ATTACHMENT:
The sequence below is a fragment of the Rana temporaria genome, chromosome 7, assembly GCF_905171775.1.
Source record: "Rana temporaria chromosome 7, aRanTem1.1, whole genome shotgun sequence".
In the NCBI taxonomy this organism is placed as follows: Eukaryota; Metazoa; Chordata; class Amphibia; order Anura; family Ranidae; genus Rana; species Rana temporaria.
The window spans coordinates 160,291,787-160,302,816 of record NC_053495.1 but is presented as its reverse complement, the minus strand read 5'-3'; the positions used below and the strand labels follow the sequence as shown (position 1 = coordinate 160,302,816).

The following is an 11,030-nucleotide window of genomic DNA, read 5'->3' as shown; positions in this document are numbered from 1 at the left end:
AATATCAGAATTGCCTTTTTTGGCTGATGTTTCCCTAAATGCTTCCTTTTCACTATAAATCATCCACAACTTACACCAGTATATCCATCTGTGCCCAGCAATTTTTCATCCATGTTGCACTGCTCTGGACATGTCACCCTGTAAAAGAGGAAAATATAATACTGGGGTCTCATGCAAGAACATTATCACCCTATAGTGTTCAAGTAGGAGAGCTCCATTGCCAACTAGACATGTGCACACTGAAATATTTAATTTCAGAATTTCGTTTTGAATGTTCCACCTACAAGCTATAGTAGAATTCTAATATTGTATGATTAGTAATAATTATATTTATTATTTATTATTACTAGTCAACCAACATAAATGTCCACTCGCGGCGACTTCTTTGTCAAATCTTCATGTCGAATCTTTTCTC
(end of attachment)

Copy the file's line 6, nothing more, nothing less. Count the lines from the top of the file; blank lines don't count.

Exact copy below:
AATATCAGAATTGCCTTTTTTGGCTGATGTTTCCCTAAATGCTTCCTTTTCACTATAAATCATCCACAACTTACACCAGTATATCCATCTGTGCCCAGCAATTTTTCATCCATGTTGCACTGCTCTGGACATGTCACCCTGTAAAAGAGGAAAATATAATACTGGGGTCTCATGCAAGAACATTATCACCCTATAGTGTTCAAGTAGGAGAGCTCCATTGCCAACTAGACATGTGCACACTGAAATATTTAATTTCAGAATTTCGTTTTGAATGTTCCACCTACAAGCTATAGTAGAATTCTAATATTGTATGATTAGTAATAATTATATTTATTATTTATTATTACTAGTCAACCAACATAAATGTCCACTCGCGGCGACTTCTTTGTCAAATCTTCATGTCGAATCTTTTCTC